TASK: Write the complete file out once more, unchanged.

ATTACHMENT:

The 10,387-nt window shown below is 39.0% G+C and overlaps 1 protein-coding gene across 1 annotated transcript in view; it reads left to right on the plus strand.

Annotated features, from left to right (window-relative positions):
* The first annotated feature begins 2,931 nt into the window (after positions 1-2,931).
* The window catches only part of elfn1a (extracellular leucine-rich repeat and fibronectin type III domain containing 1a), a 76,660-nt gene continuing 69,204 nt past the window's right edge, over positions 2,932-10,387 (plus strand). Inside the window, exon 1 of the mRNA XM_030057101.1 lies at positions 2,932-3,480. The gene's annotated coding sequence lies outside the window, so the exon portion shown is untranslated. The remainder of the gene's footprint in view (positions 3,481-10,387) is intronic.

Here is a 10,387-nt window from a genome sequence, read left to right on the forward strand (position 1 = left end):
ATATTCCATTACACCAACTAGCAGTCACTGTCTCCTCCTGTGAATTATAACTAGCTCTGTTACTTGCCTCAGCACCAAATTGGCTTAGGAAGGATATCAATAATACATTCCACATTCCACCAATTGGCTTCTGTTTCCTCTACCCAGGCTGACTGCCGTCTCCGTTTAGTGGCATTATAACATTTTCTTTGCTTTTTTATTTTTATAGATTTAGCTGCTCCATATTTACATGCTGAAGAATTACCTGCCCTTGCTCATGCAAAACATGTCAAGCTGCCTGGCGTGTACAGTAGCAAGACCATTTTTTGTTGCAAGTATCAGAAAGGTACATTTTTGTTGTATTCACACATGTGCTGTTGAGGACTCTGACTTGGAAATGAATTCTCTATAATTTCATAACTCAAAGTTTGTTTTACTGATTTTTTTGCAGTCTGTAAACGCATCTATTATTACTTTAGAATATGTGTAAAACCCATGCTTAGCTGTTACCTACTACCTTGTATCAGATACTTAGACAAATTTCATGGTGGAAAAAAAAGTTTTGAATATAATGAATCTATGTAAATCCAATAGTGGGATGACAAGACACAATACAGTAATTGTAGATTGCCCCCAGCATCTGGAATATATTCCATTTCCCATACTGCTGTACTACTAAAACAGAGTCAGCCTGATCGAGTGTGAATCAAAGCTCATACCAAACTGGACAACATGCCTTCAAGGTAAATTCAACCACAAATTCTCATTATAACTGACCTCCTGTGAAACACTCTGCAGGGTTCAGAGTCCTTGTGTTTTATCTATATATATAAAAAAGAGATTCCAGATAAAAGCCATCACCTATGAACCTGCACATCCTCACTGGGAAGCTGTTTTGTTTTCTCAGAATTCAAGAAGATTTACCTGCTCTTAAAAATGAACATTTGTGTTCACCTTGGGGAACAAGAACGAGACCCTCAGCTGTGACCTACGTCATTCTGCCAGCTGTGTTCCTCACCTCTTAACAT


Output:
The 10,387-nt window shown below is 39.0% G+C and overlaps 1 protein-coding gene across 1 annotated transcript in view; it reads left to right on the plus strand.

Annotated features, from left to right (window-relative positions):
* The first annotated feature begins 2,931 nt into the window (after positions 1-2,931).
* The window catches only part of elfn1a (extracellular leucine-rich repeat and fibronectin type III domain containing 1a), a 76,660-nt gene continuing 69,204 nt past the window's right edge, over positions 2,932-10,387 (plus strand). Inside the window, exon 1 of the mRNA XM_030057101.1 lies at positions 2,932-3,480. The gene's annotated coding sequence lies outside the window, so the exon portion shown is untranslated. The remainder of the gene's footprint in view (positions 3,481-10,387) is intronic.

Here is a 10,387-nt window from a genome sequence, read left to right on the forward strand (position 1 = left end):
ATATTCCATTACACCAACTAGCAGTCACTGTCTCCTCCTGTGAATTATAACTAGCTCTGTTACTTGCCTCAGCACCAAATTGGCTTAGGAAGGATATCAATAATACATTCCACATTCCACCAATTGGCTTCTGTTTCCTCTACCCAGGCTGACTGCCGTCTCCGTTTAGTGGCATTATAACATTTTCTTTGCTTTTTTATTTTTATAGATTTAGCTGCTCCATATTTACATGCTGAAGAATTACCTGCCCTTGCTCATGCAAAACATGTCAAGCTGCCTGGCGTGTACAGTAGCAAGACCATTTTTTGTTGCAAGTATCAGAAAGGTACATTTTTGTTGTATTCACACATGTGCTGTTGAGGACTCTGACTTGGAAATGAATTCTCTATAATTTCATAACTCAAAGTTTGTTTTACTGATTTTTTTGCAGTCTGTAAACGCATCTATTATTACTTTAGAATATGTGTAAAACCCATGCTTAGCTGTTACCTACTACCTTGTATCAGATACTTAGACAAATTTCATGGTGGAAAAAAAAGTTTTGAATATAATGAATCTATGTAAATCCAATAGTGGGATGACAAGACACAATACAGTAATTGTAGATTGCCCCCAGCATCTGGAATATATTCCATTTCCCATACTGCTGTACTACTAAAACAGAGTCAGCCTGATCGAGTGTGAATCAAAGCTCATACCAAACTGGACAACATGCCTTCAAGGTAAATTCAACCACAAATTCTCATTATAACTGACCTCCTGTGAAACACTCTGCAGGGTTCAGAGTCCTTGTGTTTTATCTATATATATAAAAAAGAGATTCCAGATAAAAGCCATCACCTATGAACCTGCACATCCTCACTGGGAAGCTGTTTTGTTTTCTCAGAATTCAAGAAGATTTACCTGCTCTTAAAAATGAACATTTGTGTTCACCTTGGGGAACAAGAACGAGACCCTCAGCTGTGACCTACGTCATTCTGCCAGCTGTGTTCCTCACCTCTTAACAT